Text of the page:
Most drug charges, including possession of more than 1.5 ounces of marijuana, are felonies in North Carolina. Depending on the quantity of drugs in your possession, you could be charged with possession with intent to sell. The higher the quantity of drugs, the more likely it is that you could face federal drug charges and serious prison time. For example, possession of 50 grams or more of crack cocaine is usually charged as a federal offense, subject to a 10- year prison sentence. Drug cases can also be charged in federal court if you have prior drug convictions or you had a weapon. Defenses in drug cases often hinge on how police came in contact with you. If the stop or search was illegal, the evidence can go away. Without evidence, the charges will be dismissed. Possession and intent-to-sell charges can also be hard for the state to prove. The drugs may have been in your car or home, but that does not prove they belonged to you, and having a certain quantity of drugs does not prove that you intended to sell them.
Whether you were caught using a marijuana pipe or bong or whether the police found rolling papers, hypodermic needles or digital scales in your home or car, we can help you build a strong defense. We will challenge search and seizure: Did the officers who found the evidence need a search warrant? Did they have reason to believe that the objects they seized were used with drugs? Did they find any drug residue? Was your arrest proper? If the police or prosecution made a mistake, we may be able to dismiss your charges. However, we are also skilled negotiators who can negotiate a plea bargain to reduce your sentence if your charges cannot be dropped. We are prepared to defend you against any and every drug charge you face, including charges involving cocaine (crack), ecstasy (X), methamphetamines (meth/crystal meth), heroin, marijuana (pot/weed/cannabis), Methedrone, OxyContin/Oxycodone, Hydrocodone, Methylenedioxymethamphetamine (MDMA), morphine, Diazepam, and other drugs.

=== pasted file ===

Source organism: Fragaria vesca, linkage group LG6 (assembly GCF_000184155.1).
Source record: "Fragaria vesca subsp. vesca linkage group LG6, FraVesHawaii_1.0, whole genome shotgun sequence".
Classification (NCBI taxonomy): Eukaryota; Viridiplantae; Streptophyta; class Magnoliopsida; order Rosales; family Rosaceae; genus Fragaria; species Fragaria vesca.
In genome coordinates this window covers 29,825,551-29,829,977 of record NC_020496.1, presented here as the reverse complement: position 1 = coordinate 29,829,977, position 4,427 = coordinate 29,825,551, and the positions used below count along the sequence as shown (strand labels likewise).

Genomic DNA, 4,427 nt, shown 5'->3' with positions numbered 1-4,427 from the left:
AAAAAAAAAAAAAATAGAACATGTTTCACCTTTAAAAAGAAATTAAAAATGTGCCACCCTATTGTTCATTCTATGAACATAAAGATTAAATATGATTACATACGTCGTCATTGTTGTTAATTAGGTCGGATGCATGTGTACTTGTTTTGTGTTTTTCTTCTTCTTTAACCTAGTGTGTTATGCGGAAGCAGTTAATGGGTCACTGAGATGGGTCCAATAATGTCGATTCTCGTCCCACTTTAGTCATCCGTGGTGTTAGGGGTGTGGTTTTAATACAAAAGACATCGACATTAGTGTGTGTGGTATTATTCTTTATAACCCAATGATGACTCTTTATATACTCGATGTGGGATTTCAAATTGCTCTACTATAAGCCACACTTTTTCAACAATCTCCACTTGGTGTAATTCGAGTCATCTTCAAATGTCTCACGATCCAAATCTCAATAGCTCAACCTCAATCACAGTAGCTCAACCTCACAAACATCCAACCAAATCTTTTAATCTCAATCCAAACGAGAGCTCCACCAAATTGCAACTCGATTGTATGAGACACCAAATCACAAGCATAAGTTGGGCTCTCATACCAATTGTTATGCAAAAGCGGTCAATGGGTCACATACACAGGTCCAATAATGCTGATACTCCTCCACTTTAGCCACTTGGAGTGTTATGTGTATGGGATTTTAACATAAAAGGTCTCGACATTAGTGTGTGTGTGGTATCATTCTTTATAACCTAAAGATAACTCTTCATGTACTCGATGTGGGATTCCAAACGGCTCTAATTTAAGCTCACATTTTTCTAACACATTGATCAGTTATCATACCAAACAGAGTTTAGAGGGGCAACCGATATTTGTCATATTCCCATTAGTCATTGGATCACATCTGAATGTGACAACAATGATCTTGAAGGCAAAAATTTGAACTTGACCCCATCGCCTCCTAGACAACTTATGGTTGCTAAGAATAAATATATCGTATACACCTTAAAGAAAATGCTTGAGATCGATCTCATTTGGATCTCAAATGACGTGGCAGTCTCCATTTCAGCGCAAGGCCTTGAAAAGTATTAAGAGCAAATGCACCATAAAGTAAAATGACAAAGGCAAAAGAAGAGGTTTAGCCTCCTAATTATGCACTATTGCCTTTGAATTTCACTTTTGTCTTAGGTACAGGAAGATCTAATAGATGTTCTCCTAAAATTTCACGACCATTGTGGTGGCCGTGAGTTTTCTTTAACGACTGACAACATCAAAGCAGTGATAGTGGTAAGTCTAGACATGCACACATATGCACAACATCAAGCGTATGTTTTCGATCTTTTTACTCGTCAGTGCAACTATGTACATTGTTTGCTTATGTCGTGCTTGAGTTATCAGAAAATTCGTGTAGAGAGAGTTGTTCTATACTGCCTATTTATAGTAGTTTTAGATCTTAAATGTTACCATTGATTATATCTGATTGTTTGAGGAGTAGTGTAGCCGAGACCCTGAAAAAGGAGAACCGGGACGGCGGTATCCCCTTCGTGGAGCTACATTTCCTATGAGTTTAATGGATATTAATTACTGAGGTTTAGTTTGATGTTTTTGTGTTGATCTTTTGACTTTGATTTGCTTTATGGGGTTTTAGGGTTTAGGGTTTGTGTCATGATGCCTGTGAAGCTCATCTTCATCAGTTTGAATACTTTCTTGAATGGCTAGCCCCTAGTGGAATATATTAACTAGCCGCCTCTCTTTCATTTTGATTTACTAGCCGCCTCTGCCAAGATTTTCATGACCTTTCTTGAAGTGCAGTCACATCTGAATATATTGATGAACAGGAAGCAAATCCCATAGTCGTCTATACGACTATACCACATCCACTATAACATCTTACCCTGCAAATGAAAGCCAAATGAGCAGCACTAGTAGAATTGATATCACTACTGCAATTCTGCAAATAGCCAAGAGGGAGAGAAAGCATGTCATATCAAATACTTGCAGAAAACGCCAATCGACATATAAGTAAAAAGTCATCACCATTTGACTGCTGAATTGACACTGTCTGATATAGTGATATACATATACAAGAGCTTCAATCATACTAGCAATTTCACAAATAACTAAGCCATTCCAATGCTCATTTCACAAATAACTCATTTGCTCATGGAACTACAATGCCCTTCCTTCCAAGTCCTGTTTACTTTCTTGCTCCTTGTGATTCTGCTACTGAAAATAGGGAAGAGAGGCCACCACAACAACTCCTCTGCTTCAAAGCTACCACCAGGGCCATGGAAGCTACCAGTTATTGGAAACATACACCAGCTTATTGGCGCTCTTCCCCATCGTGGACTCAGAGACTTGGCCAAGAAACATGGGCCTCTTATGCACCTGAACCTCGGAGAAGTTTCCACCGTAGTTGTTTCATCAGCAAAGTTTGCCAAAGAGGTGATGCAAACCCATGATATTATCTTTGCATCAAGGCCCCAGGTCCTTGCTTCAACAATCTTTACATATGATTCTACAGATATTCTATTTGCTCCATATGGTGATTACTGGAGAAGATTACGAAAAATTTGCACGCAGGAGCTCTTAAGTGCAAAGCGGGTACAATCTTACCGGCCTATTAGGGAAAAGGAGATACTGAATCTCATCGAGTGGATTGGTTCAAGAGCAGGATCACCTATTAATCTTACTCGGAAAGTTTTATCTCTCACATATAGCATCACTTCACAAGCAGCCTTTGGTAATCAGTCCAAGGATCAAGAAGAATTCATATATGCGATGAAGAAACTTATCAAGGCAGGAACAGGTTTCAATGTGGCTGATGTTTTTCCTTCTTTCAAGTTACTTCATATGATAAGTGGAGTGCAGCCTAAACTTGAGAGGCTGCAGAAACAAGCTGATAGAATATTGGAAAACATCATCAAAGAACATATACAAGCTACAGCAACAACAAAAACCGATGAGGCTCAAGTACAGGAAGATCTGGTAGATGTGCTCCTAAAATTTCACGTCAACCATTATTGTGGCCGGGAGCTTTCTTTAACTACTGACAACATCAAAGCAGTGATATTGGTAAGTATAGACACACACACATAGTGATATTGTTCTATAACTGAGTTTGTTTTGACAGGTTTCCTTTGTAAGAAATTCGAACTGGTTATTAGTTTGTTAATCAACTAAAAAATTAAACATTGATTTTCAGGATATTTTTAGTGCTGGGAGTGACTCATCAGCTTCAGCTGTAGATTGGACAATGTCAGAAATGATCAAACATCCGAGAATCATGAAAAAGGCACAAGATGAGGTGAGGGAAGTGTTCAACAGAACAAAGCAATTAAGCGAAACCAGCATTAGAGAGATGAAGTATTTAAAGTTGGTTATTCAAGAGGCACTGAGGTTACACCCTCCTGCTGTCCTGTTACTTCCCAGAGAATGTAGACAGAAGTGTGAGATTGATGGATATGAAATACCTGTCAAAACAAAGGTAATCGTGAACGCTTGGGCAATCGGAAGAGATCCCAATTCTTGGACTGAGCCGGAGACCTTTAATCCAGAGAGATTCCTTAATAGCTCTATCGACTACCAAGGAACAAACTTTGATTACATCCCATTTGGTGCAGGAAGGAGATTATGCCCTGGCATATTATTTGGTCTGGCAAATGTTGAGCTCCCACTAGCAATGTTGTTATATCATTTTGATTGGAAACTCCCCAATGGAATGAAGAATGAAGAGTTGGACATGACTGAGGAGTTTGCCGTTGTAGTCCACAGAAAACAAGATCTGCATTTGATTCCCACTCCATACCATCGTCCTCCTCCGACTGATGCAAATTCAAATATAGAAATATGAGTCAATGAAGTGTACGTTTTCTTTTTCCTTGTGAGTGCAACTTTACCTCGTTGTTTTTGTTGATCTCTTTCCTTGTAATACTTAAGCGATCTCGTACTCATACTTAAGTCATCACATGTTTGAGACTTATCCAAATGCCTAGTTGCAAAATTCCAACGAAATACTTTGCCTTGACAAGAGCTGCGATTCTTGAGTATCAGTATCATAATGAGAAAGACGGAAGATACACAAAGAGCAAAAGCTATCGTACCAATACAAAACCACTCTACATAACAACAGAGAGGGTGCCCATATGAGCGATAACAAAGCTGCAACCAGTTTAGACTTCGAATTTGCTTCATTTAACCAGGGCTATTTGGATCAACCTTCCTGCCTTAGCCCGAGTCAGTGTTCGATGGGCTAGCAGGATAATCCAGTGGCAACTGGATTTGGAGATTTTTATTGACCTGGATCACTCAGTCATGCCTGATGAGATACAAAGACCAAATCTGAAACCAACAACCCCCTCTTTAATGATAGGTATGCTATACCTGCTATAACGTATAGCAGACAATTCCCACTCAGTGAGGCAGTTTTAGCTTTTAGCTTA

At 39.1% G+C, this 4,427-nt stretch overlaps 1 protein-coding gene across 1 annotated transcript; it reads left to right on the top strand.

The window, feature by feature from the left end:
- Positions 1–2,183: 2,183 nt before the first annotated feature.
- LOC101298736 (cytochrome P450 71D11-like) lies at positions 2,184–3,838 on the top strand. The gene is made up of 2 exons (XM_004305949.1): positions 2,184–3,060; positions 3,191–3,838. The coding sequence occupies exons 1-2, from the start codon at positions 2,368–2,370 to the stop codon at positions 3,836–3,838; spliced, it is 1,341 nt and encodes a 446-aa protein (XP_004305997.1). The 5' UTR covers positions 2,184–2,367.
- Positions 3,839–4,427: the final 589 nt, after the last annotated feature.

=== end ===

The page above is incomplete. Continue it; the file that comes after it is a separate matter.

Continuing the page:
Though the drug goes by many different names, possession of marijuana is a crime that carries a range of punishments and consequences. If you have been charged with marijuana possession, it is important that you get in touch with an experienced criminal defense attorney to fully understand your rights and help ensure that they are protected.
Depending on the weight, presence of paraphernalia, and the intended use of the drug, marijuana possession may be considered a felony or misdemeanor. However, it is critical that individuals understand the seriousness of a marijuana possession charge.
If convicted on a marijuana possession charge, the outcome stays on your criminal record forever. A conviction can affect your ability to get a job, obtain a mortgage, etc. Essentially, it can cause you to lose many opportunities throughout your life. Some convictions may lead to a fine and probation; others may lead to jail time.
If you were charged with possession of marijuana, do not talk to the police. Talk to your lawyer. Contact Scott K. Dillin to arrange a consultation.